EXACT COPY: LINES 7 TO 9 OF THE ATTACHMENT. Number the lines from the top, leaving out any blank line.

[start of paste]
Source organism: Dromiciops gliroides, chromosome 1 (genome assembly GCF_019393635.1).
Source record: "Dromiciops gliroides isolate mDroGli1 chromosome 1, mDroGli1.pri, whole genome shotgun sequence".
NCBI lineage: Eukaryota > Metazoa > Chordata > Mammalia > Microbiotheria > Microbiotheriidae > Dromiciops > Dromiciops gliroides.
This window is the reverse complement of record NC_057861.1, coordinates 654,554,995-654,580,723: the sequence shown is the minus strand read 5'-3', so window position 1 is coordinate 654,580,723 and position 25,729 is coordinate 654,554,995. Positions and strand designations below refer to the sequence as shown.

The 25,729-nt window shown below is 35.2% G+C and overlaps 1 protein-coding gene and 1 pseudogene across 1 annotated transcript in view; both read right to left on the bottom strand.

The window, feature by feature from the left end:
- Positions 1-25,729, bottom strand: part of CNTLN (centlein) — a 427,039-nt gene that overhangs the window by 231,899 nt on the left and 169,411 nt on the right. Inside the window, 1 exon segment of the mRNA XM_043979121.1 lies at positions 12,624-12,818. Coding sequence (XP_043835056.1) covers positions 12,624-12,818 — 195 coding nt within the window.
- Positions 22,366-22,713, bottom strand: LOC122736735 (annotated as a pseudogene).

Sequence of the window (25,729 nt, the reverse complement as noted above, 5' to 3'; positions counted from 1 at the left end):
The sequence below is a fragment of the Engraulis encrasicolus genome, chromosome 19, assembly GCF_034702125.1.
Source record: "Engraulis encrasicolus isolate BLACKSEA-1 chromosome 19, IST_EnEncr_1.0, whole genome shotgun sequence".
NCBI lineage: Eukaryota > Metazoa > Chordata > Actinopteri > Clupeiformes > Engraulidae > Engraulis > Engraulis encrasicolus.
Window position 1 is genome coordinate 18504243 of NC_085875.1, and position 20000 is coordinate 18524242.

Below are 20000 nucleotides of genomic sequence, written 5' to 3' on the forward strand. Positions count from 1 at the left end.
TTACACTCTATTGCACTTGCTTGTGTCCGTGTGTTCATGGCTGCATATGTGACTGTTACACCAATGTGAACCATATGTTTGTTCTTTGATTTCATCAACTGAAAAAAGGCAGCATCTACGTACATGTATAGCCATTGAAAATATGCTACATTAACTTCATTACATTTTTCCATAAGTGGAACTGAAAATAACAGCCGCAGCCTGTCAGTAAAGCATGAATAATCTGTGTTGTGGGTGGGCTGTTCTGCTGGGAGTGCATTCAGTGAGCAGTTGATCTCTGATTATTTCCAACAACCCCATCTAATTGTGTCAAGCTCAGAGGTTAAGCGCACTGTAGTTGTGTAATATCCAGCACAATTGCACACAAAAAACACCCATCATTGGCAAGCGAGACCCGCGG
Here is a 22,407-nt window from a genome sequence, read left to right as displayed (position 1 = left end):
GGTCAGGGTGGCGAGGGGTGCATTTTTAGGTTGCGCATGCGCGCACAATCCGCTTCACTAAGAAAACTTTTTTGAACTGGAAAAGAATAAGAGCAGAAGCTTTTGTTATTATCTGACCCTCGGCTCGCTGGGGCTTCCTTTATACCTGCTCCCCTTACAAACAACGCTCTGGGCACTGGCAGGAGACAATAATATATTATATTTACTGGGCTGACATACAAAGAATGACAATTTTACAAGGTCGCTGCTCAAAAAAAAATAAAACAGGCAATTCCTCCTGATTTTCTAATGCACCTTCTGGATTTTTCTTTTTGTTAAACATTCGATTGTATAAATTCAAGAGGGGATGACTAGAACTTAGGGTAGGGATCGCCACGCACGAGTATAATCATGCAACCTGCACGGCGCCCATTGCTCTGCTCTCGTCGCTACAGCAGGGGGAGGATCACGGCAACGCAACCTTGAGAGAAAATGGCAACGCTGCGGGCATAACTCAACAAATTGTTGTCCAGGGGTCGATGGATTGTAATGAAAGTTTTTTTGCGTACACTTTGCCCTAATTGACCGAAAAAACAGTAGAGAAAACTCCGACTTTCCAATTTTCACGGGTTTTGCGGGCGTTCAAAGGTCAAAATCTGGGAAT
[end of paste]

- Positions 1-25,729, bottom strand: part of CNTLN (centlein) — a 427,039-nt gene that overhangs the window by 231,899 nt on the left and 169,411 nt on the right. Inside the window, 1 exon segment of the mRNA XM_043979121.1 lies at positions 12,624-12,818. Coding sequence (XP_043835056.1) covers positions 12,624-12,818 — 195 coding nt within the window.
- Positions 22,366-22,713, bottom strand: LOC122736735 (annotated as a pseudogene).

Sequence of the window (25,729 nt, the reverse complement as noted above, 5' to 3'; positions counted from 1 at the left end):